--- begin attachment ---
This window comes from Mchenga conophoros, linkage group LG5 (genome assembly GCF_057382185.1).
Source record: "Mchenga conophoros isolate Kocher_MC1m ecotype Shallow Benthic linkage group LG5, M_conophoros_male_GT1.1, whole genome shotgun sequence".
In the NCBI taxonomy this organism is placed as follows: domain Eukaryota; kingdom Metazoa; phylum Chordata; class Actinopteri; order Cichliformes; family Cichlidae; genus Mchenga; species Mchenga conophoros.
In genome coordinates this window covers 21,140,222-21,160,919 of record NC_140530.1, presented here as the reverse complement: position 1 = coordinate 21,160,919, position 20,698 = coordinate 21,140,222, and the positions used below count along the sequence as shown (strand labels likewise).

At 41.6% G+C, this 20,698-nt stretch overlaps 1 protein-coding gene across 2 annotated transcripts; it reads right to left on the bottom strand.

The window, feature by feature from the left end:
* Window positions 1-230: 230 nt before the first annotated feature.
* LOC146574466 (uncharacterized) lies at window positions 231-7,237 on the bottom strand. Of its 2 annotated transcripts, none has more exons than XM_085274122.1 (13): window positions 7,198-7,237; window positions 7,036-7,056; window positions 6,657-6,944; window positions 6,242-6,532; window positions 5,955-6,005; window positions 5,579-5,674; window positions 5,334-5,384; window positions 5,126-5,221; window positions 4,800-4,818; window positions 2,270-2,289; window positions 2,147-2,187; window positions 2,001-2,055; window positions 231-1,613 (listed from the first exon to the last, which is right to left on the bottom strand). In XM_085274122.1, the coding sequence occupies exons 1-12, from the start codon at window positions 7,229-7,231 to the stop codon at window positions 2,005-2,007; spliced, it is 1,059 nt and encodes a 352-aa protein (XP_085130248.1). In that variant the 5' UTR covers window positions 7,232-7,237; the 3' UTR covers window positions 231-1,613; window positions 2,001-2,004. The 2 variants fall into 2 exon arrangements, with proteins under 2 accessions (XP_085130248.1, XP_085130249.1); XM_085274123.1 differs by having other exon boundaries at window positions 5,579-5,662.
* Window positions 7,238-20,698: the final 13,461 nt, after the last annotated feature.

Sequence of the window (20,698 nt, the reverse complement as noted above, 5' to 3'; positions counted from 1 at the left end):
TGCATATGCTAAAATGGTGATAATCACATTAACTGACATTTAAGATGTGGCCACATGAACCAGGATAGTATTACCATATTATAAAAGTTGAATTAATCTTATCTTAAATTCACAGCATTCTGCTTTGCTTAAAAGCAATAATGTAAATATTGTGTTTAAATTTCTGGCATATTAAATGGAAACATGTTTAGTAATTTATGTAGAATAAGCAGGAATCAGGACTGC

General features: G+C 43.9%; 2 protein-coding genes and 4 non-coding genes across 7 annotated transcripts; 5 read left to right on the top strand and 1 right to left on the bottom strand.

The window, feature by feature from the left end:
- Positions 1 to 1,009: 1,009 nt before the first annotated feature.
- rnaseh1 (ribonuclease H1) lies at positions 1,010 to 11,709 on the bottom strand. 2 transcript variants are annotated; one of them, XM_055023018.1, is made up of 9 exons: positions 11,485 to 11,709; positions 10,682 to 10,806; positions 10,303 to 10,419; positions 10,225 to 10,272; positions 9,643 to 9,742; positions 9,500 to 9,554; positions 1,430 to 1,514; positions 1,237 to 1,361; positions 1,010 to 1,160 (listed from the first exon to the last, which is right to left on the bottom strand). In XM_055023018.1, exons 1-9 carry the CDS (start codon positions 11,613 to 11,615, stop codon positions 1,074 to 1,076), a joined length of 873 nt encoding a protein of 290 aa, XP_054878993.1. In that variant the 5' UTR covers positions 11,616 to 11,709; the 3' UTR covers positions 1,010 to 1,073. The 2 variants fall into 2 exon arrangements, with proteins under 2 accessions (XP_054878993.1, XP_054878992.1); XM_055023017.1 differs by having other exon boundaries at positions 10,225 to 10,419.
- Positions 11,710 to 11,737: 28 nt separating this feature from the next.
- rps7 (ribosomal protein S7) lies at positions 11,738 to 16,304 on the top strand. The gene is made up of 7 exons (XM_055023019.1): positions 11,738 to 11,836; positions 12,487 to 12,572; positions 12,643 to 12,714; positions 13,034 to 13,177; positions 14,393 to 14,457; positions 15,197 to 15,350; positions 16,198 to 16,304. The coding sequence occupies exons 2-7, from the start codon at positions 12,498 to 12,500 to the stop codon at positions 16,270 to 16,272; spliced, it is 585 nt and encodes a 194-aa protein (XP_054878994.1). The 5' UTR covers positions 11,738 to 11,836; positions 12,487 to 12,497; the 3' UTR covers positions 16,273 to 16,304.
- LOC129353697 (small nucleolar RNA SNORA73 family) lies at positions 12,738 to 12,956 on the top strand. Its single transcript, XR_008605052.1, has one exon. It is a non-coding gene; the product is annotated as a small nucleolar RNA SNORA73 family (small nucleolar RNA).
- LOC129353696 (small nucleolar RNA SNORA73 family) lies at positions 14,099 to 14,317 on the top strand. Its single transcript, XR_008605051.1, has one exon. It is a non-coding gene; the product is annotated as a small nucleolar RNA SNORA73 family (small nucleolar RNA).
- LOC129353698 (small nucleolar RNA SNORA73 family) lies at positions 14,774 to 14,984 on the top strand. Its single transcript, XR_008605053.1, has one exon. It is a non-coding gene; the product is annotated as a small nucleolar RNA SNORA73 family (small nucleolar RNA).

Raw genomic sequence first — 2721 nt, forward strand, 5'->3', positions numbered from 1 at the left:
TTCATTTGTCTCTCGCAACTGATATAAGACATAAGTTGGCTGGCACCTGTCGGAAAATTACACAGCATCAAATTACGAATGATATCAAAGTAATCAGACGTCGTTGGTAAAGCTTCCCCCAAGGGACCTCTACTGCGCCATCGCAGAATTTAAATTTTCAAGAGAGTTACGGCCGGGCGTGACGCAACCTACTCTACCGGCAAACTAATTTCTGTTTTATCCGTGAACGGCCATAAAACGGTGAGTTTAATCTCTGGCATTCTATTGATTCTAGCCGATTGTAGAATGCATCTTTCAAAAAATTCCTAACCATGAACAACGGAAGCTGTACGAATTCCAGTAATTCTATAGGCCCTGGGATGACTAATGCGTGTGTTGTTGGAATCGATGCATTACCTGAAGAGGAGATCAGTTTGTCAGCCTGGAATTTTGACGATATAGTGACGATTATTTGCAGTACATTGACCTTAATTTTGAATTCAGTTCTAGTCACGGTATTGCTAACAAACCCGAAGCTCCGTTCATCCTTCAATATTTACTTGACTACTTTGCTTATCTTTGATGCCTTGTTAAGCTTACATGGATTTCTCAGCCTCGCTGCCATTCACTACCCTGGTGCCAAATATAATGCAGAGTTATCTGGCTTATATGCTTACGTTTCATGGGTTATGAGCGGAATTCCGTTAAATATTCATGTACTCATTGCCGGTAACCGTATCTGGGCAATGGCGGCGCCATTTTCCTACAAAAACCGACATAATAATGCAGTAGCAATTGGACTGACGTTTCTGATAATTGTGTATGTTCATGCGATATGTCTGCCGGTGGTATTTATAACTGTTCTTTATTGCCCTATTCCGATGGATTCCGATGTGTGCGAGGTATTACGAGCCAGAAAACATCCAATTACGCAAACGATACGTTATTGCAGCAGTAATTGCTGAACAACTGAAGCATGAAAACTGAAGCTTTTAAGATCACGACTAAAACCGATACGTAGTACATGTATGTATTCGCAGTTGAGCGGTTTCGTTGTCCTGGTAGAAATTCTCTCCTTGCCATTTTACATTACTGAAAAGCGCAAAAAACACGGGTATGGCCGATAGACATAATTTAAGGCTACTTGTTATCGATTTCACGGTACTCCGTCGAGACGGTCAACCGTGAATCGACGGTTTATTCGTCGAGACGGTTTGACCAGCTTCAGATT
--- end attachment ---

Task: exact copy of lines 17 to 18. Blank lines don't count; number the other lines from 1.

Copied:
- rps7 (ribosomal protein S7) lies at positions 11,738 to 16,304 on the top strand. The gene is made up of 7 exons (XM_055023019.1): positions 11,738 to 11,836; positions 12,487 to 12,572; positions 12,643 to 12,714; positions 13,034 to 13,177; positions 14,393 to 14,457; positions 15,197 to 15,350; positions 16,198 to 16,304. The coding sequence occupies exons 2-7, from the start codon at positions 12,498 to 12,500 to the stop codon at positions 16,270 to 16,272; spliced, it is 585 nt and encodes a 194-aa protein (XP_054878994.1). The 5' UTR covers positions 11,738 to 11,836; positions 12,487 to 12,497; the 3' UTR covers positions 16,273 to 16,304.
- LOC129353697 (small nucleolar RNA SNORA73 family) lies at positions 12,738 to 12,956 on the top strand. Its single transcript, XR_008605052.1, has one exon. It is a non-coding gene; the product is annotated as a small nucleolar RNA SNORA73 family (small nucleolar RNA).